While there were a number of mysteries that kept me guessing up until they were revealed, there were a couple of cases where the foreshadowing was a bit heavy-handed making their eventual revelations a bit too obvious for me. That said, the book as a whole was very enjoyable and has me looking forward to what happens next.

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Book Review: Dark Sight by TG Ayer

Dark SightDark Sight by T.G. Ayer
My rating: 3 of 5 stars

Dark Sight gets TG Ayer’s new series “Daughter of Pythia” series off to a good start. Set in an alternate reality where America is known as New Germania and society is based on the Roman Empire, governments around the world hire or consult with oracles to help with solving crimes, averting disasters, strategizing and other such matters. The most powerful oracle is known as the Pythia and is a descendant of Apollo’s oracle at Delphi. When she begins to recieve visions of an apocalyptic-scale disaster in the near future, she must work with officials from the New Germanian government to piece together the clues her visions present in an attempt to thwart the cataclysm.

I really enjoyed this book, though I did have a couple of problems with it. The characters were complex and relatable and the plot avoids most of the more predictable traps often found in urban fantasy and romance novels. The one exception is that that the potential romance between the leads hits a roadblock because one decides to put a brake on things out of fear that the other will reject them if certain information becomes known rather than discussing it. This particular trope is the one that annoys me the most because talking about it would show trust and a willingness to be vulnerable, both of which can actually make a relationship stronger. Plus, if the other person is going to reject them upon learning the information, wouldn’t it be wiser and less painful to find out early on? My other issue with the book is a sub-plot that felt to me kind of like filler. The impending disaster presents numerous opportunities for dramatic tension without needing to add a secondary villain, especially since that section didn’t really provide much additional information that couldn’t have been revealed while resolving the main plot. Fortunately, this detour isn’t terribly long so the story gets back on track quickly.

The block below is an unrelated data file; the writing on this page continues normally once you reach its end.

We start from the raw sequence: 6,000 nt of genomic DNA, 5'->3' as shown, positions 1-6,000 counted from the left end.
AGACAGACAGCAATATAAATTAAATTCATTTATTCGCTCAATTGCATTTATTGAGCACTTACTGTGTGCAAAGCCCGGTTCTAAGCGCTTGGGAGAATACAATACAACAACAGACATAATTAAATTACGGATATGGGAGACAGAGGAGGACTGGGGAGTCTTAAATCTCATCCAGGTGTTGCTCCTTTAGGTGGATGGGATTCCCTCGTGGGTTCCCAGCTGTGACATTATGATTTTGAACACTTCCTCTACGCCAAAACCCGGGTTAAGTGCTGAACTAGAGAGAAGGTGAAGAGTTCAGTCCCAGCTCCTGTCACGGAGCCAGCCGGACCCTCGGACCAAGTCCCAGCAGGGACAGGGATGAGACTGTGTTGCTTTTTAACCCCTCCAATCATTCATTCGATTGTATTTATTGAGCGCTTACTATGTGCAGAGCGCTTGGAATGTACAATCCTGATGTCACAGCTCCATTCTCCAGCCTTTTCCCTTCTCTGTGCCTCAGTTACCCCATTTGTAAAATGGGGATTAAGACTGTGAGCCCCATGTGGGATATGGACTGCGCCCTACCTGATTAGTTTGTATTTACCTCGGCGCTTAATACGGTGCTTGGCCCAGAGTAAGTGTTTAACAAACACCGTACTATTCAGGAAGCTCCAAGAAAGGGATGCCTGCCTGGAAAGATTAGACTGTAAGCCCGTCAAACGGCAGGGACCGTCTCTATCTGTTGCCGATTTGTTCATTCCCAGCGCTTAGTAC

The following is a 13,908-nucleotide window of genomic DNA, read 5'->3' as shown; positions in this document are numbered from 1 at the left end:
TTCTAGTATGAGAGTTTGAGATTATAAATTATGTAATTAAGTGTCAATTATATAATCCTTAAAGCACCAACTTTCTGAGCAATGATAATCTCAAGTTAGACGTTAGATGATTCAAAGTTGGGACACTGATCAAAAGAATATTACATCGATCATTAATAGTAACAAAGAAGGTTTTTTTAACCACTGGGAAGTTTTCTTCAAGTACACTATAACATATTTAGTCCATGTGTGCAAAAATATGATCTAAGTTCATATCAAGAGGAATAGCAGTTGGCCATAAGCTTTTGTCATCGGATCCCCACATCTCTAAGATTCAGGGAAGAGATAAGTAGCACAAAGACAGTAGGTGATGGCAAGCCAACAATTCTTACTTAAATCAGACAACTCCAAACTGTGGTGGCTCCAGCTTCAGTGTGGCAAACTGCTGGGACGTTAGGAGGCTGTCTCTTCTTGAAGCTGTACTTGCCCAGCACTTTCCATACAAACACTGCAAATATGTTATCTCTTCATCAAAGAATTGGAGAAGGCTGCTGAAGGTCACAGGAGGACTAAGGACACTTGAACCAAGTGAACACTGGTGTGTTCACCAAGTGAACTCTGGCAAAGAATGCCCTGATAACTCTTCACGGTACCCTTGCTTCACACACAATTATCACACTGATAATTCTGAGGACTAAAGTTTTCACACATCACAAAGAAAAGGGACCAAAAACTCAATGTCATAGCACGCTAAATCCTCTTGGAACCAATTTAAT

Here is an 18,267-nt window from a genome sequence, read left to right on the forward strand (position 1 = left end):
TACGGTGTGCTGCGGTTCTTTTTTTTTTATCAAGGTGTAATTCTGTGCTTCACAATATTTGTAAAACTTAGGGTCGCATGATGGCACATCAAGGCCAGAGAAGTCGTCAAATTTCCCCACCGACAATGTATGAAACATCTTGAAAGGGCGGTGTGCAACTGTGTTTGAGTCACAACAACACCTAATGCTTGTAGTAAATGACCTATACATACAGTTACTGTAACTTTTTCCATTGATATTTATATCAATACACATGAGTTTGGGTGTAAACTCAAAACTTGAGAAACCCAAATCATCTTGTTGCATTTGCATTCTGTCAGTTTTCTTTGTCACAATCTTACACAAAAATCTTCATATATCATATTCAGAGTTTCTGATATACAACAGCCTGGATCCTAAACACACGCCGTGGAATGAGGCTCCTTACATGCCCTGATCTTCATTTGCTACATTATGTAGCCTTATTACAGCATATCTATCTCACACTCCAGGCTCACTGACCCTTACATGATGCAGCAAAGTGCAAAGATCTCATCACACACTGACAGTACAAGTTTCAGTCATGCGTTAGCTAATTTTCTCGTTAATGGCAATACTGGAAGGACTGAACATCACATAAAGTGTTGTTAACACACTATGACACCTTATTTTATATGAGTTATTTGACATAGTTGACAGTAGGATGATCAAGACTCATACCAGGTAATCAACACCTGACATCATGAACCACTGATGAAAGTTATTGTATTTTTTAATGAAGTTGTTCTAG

Despite these issues, I found myself drawn into the book’s world and the characters’ lives enough that I was dissapointed to find I’d have to wait a bit before the next volume is released. There’s considerable promise in this book, and having read her Valkyrie series (which begins with Dead Radiance I know how fresh Ms Ayer’s writing can be.

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Book Review: Gears of Fate by Wilbert Stanton

Gears of Fate (Forgotten Gods #1)Gears of Fate by Wilbert Stanton
My rating: 4 of 5 stars

I received a copy of this book free in exchange for an honest review.

“Gears of Fate” is a fun read, but it gets off to a bit of a slow start. The world the story takes place in takes a bit of explaining, and the idea of the Norse and Greek Gods working together felt a bit odd to me – though that may be more a function of my great love for the Norse Gods and their lore than anything else. The biggest hurdle for me to overcome, though, was that the lead female character came off rather spoiled and self-centered, leaving me wondering how enjoyable taking a journey with her would be. Thankfully, once the preliminary “setting up” of the story is done and we’re off to the adventure, we see that there’s much more to her than that initial impression suggested and I quickly succumbed to her charms.